Sundance movie review: 'Pretty Baby: Brooke Shields' makes powerful social commentary

Brooke Shields discusses her career and life in "Pretty Baby: Brooke Shields." File Photo by John Angelillo/UPI
1 of 5 | Brooke Shields discusses her career and life in "Pretty Baby: Brooke Shields." File Photo by John Angelillo/UPI | License Photo

Jan. 23 (UPI) -- Pretty Baby: Brooke Shields, which premiered Friday at the Sundance Film Festival, is a thorough portrait of an artist and person who has encompassed many aspects of culture.

The two-part docuseries uses Shields as a prism through which to explore the sexualization of young women.


Shields speaks of her career and personal experiences in an on-camera interview. Friends, colleagues and journalists also help place those experiences in social context.

There is a lot to cover in 136 minutes over two parts. The docuseries gives each significant moment in Shields' life focus for a few minutes each.

Those cultural analysts point out that when Shields first began to model as a child in the '70s, beauty standards were shifting from voluptuous adults to sexualizing youthful girls. To Shields, she was just working, but looking back she can recognize the positions she was put in.


Shields' 1978 movie Pretty Baby cast her as an 11-year-old sex worker. Hearing the way co-star Keith Carradine made her comfortable kissing him sounds unsettling now, though Carradine is not featured in the documentary to speak about it.

The documentary makes the valid point that Shields and her mother, Teri, drew criticism for allowing Shields to appear in the film. Director Louis Malle did not.

When Teri and Brooke sued a photographer for releasing nude photos he took of Brooke when she was 9, defense attorneys put Brooke on trial for being a young sex kitten. Brooke recognized how she was pressured to be mature and then punished for it.

When she was in college at Princeton, Shields had the opportunity to write her first book. She realized what many new writers learn when editors and publishers want different things.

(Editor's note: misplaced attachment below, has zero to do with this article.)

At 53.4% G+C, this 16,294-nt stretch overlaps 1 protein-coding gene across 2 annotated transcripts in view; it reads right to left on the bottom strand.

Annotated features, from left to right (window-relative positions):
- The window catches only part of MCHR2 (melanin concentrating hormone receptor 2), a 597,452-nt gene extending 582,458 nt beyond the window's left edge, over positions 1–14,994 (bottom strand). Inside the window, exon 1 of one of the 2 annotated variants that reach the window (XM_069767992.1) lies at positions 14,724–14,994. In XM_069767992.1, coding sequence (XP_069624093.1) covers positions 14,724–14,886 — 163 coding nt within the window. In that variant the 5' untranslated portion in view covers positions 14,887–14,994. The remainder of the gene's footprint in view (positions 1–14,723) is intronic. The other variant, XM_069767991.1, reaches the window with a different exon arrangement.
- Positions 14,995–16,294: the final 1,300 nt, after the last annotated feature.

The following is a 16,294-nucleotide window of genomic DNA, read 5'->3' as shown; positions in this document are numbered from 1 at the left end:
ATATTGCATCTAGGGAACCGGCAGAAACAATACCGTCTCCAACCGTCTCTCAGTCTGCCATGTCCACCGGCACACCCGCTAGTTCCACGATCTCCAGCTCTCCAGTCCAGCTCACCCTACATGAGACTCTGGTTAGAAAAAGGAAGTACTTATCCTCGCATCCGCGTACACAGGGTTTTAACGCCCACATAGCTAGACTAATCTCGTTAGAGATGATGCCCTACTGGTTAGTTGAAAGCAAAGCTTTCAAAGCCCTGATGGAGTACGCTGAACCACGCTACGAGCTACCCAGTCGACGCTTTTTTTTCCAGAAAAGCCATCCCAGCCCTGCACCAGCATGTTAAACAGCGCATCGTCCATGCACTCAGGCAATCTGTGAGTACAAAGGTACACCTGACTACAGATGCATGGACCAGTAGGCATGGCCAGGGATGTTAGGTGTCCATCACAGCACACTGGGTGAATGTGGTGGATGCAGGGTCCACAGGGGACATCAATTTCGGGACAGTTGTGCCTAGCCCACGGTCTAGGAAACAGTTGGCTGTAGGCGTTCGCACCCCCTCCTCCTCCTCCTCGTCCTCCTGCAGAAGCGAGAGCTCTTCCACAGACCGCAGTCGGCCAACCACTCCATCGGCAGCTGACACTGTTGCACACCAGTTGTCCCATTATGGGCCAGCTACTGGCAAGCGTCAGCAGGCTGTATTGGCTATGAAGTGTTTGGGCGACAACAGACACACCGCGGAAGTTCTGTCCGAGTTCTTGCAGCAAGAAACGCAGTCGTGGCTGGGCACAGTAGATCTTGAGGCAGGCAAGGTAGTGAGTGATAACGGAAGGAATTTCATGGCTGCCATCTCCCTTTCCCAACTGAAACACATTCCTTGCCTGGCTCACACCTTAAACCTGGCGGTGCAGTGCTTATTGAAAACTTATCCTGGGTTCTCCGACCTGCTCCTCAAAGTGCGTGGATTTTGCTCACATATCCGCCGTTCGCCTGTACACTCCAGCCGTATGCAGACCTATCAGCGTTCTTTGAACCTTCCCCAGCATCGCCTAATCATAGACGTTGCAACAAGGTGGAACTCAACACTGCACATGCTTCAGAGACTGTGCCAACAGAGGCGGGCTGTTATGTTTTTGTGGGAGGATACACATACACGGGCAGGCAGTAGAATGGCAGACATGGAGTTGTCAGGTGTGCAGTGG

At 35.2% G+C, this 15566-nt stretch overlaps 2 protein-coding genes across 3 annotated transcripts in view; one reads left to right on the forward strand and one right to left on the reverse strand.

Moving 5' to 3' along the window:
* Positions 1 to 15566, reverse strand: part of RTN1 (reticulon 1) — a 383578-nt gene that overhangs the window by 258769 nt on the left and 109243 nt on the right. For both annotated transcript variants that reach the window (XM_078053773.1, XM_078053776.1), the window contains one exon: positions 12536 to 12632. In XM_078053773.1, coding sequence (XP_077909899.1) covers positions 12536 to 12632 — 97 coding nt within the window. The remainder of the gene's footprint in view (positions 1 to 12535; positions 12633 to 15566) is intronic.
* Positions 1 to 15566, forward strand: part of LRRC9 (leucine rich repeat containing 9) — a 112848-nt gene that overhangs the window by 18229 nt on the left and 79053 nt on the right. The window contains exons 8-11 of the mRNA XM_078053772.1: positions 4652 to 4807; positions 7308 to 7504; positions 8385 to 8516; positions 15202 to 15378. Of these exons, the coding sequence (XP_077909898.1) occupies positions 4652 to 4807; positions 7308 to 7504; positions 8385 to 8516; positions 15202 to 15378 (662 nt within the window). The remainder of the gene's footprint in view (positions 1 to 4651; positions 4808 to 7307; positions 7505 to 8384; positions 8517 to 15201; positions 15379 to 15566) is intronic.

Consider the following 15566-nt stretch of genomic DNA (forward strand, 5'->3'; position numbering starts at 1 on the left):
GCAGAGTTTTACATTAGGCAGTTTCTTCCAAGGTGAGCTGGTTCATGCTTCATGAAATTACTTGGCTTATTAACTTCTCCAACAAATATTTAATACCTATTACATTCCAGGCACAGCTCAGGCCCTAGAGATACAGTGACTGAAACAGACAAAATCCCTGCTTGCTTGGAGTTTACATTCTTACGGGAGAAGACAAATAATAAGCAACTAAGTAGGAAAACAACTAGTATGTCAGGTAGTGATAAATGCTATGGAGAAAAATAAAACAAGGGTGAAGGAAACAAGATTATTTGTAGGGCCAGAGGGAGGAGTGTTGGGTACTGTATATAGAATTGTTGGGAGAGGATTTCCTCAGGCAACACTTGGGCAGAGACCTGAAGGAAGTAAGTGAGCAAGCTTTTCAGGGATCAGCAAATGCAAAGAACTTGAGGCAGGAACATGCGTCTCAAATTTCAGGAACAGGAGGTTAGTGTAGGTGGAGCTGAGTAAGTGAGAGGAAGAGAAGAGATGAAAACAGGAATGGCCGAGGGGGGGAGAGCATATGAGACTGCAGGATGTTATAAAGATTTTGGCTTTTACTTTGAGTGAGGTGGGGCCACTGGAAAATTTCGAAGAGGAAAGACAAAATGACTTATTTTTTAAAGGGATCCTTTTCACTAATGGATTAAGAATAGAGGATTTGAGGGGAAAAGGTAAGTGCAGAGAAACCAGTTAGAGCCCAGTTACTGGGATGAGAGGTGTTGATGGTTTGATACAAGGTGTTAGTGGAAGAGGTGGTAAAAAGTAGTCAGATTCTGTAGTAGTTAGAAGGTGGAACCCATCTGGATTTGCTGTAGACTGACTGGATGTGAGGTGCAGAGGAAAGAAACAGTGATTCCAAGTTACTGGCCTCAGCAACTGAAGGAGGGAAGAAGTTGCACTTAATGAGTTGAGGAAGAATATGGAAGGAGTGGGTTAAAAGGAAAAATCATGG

Shields wanted to share her insightful observations about going away to college. The publisher wanted legwarmers and diet tips.

Headlines have already revealed that Shields talks about Michael Jackson in the docuseries. He spread what she alleges were rumors about her to benefit his image.

Other relationships with men illustrate how the way the industry portrayed Shields may have influenced how real partners valued her, as well as how she saw herself in relationships.


When Shields talks about her rape, it drives home how societal messages make women question their own fault in sexual attacks. That's true of all women, let alone one who was employed by the very system that perpetuates that confusion.

The docuseries also shows the work it takes to undo that conditioning as an adult. Shields doesn't do it alone. Her friends help and support her.

Shields' fertility and postpartum issues still speak to the pressure she put on herself, because the industry drove her to succeed. She saw infertility as something she had to fix, and postpartum depression blindsided her.

Shields went public about postpartum depression in her book Down Came the Rain and shares details of the surprisingly violent thoughts she had. The docuseries points out that this, too, speaks to societal expectations of women, this time of mothers.

Mothers are promised a magical bond with their newborn, but Shields had a different experience. Coming forward, she was still vilified by powerful people but she stood up for herself.

Going through decades of career and personal turmoil does not necessarily come to a place of resolution, but rather of progress. The cameras capture an illuminating conversation between Shields and her daughters that suggest moving these issues forward with healthier ideals, but they're still a work in progress.


Brooke Shields is certainly an interesting enough figure to warrant a detailed biographical documentary. The social context of a young model turned actor turned writer and advocate also illuminates what the experience taught the world about Shields and taught her about the world.

Hulu will release Pretty Baby: Brooke Shields after Sundance.

Fred Topel, who attended film school at Ithaca College, is a UPI entertainment writer based in Los Angeles. He has been a professional film critic since 1999, a Rotten Tomatoes critic since 2001 and a member of the Television Critics Association since 2012. Read more of his work in Entertainment.

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